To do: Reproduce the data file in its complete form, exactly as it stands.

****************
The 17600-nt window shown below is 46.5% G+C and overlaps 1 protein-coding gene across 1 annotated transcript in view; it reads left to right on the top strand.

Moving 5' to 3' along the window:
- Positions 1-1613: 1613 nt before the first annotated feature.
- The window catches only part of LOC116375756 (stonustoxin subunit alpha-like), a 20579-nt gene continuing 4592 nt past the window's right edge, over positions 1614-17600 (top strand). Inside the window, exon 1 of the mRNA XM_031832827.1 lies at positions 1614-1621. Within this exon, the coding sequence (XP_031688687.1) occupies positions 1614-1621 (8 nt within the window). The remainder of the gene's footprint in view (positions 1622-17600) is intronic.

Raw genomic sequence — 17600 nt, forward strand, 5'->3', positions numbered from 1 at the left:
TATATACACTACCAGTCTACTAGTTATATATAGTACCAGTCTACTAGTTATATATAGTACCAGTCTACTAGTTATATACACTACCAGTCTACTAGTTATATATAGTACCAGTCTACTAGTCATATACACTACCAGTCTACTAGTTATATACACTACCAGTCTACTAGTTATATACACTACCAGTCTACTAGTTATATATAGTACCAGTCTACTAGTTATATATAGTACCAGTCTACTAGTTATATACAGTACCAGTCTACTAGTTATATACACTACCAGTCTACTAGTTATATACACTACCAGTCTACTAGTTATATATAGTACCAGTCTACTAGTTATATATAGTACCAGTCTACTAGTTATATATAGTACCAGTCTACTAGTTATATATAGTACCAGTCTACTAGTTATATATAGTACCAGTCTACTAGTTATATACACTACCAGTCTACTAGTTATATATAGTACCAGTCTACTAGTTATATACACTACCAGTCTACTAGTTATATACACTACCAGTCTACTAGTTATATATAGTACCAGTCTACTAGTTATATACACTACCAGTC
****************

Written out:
The 17600-nt window shown below is 46.5% G+C and overlaps 1 protein-coding gene across 1 annotated transcript in view; it reads left to right on the top strand.

Moving 5' to 3' along the window:
- Positions 1-1613: 1613 nt before the first annotated feature.
- The window catches only part of LOC116375756 (stonustoxin subunit alpha-like), a 20579-nt gene continuing 4592 nt past the window's right edge, over positions 1614-17600 (top strand). Inside the window, exon 1 of the mRNA XM_031832827.1 lies at positions 1614-1621. Within this exon, the coding sequence (XP_031688687.1) occupies positions 1614-1621 (8 nt within the window). The remainder of the gene's footprint in view (positions 1622-17600) is intronic.

Raw genomic sequence — 17600 nt, forward strand, 5'->3', positions numbered from 1 at the left:
TATATACACTACCAGTCTACTAGTTATATATAGTACCAGTCTACTAGTTATATATAGTACCAGTCTACTAGTTATATACACTACCAGTCTACTAGTTATATATAGTACCAGTCTACTAGTCATATACACTACCAGTCTACTAGTTATATACACTACCAGTCTACTAGTTATATACACTACCAGTCTACTAGTTATATATAGTACCAGTCTACTAGTTATATATAGTACCAGTCTACTAGTTATATACAGTACCAGTCTACTAGTTATATACACTACCAGTCTACTAGTTATATACACTACCAGTCTACTAGTTATATATAGTACCAGTCTACTAGTTATATATAGTACCAGTCTACTAGTTATATATAGTACCAGTCTACTAGTTATATATAGTACCAGTCTACTAGTTATATATAGTACCAGTCTACTAGTTATATACACTACCAGTCTACTAGTTATATATAGTACCAGTCTACTAGTTATATACACTACCAGTCTACTAGTTATATACACTACCAGTCTACTAGTTATATATAGTACCAGTCTACTAGTTATATACACTACCAGTC